DEADPOOL: REVIEW | fivethreeninety

I have been looking forward to this film for AGES. And it did not disappoint. Warning for those who haven’t seen it – this contains some tiny spoilers (but not many).

 The fan favourite Marvel comics character Deadpool has finally been given his own stand alone film, and his character is perfectly true to the comics. The story follows masked man Deadpool, real name Wade Wilson, hunting down the villain who exposed him to an experiment that left Wade with new abilities including an accelerated healing factor – though it leaves him with a horribly scarred physical appearance. And of course, it’s also a love story. A pretty damn good love story.

It’s so cleverly written, and utterly destroys the fourth wall with Wade spending almost the whole film talking to the camera. The film opens with a really slowed down shot of the fight scene everyone has seen from the trailers. It features things such as a photo of Ryan Reynolds in his DC role as Green Lantern floating in the air, and in placement of the usual production company credit, the film tells us that it’s “some douchebag’s film” directed by “an overpaid tool” whose stars include “a moody teen,” “a British villain,” and “god’s perfect idiot”. That sets the tone for the entire film – comedic, epic, and an instant cult classic. It had me laughing out loud every five minutes, especially at lines like  Fat Gandalf & the T-Rex one.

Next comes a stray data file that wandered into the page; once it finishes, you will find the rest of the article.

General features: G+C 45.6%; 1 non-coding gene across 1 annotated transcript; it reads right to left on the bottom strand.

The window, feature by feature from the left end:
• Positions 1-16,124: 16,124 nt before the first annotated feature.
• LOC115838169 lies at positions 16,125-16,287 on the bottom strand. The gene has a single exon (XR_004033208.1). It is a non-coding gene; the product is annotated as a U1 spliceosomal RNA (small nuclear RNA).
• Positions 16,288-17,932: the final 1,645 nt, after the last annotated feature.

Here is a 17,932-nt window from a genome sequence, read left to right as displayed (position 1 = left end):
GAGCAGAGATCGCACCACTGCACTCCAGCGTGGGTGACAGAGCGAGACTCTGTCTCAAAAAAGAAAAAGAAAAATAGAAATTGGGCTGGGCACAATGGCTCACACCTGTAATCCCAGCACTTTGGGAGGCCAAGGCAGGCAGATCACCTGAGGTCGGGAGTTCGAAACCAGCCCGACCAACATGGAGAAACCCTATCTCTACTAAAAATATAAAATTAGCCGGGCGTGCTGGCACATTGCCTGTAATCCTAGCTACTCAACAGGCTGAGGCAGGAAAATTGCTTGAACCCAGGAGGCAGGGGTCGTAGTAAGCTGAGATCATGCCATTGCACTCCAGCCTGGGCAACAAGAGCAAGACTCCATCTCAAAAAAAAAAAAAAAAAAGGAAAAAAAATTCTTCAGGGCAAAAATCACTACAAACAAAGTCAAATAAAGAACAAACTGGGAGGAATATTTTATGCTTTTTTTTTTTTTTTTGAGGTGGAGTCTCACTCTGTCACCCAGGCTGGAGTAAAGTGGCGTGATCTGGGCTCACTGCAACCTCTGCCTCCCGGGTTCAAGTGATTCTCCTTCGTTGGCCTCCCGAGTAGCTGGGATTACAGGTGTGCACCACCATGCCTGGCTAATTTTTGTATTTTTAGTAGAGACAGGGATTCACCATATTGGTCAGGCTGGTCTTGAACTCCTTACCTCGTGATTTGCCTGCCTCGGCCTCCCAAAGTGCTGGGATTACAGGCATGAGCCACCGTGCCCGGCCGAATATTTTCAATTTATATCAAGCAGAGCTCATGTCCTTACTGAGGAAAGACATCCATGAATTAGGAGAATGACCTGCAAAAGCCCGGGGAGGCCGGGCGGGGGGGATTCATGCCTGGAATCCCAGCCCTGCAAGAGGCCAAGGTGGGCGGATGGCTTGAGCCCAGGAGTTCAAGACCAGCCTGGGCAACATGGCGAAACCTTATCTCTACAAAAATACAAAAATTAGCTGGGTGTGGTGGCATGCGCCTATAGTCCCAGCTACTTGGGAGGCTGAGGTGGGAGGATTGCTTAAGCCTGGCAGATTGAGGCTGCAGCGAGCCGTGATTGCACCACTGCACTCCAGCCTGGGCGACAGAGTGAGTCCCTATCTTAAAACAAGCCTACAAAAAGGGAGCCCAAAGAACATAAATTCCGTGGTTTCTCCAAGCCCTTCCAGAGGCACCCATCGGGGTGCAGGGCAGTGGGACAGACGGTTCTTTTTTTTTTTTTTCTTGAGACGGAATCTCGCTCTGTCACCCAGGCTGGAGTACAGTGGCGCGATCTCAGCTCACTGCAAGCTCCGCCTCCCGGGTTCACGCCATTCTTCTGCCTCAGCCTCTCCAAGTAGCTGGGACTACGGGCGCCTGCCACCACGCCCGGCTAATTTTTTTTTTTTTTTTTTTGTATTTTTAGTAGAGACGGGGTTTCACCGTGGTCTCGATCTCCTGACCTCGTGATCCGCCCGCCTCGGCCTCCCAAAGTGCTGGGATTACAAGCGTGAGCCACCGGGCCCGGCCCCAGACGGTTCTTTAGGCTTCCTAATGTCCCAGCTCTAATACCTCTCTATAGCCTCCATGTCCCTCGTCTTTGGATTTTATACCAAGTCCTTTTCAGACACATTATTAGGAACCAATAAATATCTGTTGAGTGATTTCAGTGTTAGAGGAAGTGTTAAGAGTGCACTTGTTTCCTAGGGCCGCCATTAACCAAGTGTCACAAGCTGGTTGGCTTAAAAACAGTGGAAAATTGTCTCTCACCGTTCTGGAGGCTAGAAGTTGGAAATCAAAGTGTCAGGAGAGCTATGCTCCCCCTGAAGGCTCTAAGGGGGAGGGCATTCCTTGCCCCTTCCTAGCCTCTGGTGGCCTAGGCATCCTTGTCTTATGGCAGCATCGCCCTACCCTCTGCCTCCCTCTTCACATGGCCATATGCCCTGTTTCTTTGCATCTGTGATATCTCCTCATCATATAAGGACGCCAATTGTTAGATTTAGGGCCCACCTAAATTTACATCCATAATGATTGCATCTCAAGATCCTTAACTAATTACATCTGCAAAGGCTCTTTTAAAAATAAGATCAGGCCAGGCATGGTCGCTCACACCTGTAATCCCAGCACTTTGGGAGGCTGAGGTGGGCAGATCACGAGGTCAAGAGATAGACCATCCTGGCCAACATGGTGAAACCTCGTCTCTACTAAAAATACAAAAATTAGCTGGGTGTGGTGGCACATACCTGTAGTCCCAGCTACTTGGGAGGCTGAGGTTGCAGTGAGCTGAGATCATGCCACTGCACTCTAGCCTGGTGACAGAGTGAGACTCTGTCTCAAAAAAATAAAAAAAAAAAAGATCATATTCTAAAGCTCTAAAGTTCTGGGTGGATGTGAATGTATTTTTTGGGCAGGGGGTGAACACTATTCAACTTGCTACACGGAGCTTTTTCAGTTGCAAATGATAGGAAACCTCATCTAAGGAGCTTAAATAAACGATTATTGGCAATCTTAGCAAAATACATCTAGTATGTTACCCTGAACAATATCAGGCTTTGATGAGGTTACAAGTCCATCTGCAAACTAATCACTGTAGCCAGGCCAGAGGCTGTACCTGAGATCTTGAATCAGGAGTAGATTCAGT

Ryan Reynolds gives the best performance of his career as Wade Wilson. He is absolutely the epitome of the character and he couldn’t have been more perfectly cast. His range is amazing & he’s actually unbelievable as the witty yet vulnerable un-superhero.

Ryan Reynolds as Wade Wilson

Can we talk about Morena Baccarin as Vanessa? Because holy crap how amazing was she? I’ve been a fan of the actress since I first started watching her as Inara in Joss Whedon’s Firefly, and she’s come a long way since then. Roles in  Stargate SG-1, ABC’s series V and Homeland – the latter of which earned her an Emmy Award nomination for her performanceThe character of Vanessa alone is immediately one of my favourites, with her quick wit, fearlessness and determination. She is in no way the damsel in distress and is totally my new hero. Possibly will be my Halloween costume this year.  

The love story between the two is actually a little bit heartbreaking; I don’t know if it’s just because I’m an emotional mess but I found myself holding back tears more than a few times. The dynamic between the two is comedic genius in terms of timing, and it’s endearing how perfect they are for each other. Did you realise the coat she’s wearing in the finale is the one he wore on their first date? Cute.


 The actual storyline isn’t much when you think about it, but it works. Instead of trying to cram a whole twenty part adventure into two hours they’ve stuck to the basics and made it great. It’s clever in that it’s an introduction to a character that starts right with the action, and then does the backstory in flashbacks.